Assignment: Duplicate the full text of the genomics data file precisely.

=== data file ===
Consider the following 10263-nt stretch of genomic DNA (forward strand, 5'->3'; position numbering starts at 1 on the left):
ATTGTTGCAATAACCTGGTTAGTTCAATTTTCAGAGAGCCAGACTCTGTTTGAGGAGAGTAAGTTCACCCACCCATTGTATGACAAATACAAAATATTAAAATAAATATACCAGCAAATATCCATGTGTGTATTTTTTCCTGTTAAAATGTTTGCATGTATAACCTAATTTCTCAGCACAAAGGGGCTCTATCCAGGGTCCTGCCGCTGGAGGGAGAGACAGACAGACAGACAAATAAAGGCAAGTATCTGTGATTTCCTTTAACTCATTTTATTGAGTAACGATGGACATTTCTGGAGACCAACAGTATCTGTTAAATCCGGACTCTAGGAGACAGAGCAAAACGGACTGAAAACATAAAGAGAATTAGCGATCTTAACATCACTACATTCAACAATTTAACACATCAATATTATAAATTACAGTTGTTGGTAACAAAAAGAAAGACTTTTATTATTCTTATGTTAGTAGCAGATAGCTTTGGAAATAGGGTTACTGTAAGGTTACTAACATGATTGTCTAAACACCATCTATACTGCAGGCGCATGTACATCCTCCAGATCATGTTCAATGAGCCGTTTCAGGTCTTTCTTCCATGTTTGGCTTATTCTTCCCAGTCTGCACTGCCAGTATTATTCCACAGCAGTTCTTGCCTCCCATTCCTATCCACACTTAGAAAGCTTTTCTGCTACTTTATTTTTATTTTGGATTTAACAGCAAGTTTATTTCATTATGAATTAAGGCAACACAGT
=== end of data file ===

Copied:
Consider the following 10263-nt stretch of genomic DNA (forward strand, 5'->3'; position numbering starts at 1 on the left):
ATTGTTGCAATAACCTGGTTAGTTCAATTTTCAGAGAGCCAGACTCTGTTTGAGGAGAGTAAGTTCACCCACCCATTGTATGACAAATACAAAATATTAAAATAAATATACCAGCAAATATCCATGTGTGTATTTTTTCCTGTTAAAATGTTTGCATGTATAACCTAATTTCTCAGCACAAAGGGGCTCTATCCAGGGTCCTGCCGCTGGAGGGAGAGACAGACAGACAGACAAATAAAGGCAAGTATCTGTGATTTCCTTTAACTCATTTTATTGAGTAACGATGGACATTTCTGGAGACCAACAGTATCTGTTAAATCCGGACTCTAGGAGACAGAGCAAAACGGACTGAAAACATAAAGAGAATTAGCGATCTTAACATCACTACATTCAACAATTTAACACATCAATATTATAAATTACAGTTGTTGGTAACAAAAAGAAAGACTTTTATTATTCTTATGTTAGTAGCAGATAGCTTTGGAAATAGGGTTACTGTAAGGTTACTAACATGATTGTCTAAACACCATCTATACTGCAGGCGCATGTACATCCTCCAGATCATGTTCAATGAGCCGTTTCAGGTCTTTCTTCCATGTTTGGCTTATTCTTCCCAGTCTGCACTGCCAGTATTATTCCACAGCAGTTCTTGCCTCCCATTCCTATCCACACTTAGAAAGCTTTTCTGCTACTTTATTTTTATTTTGGATTTAACAGCAAGTTTATTTCATTATGAATTAAGGCAACACAGT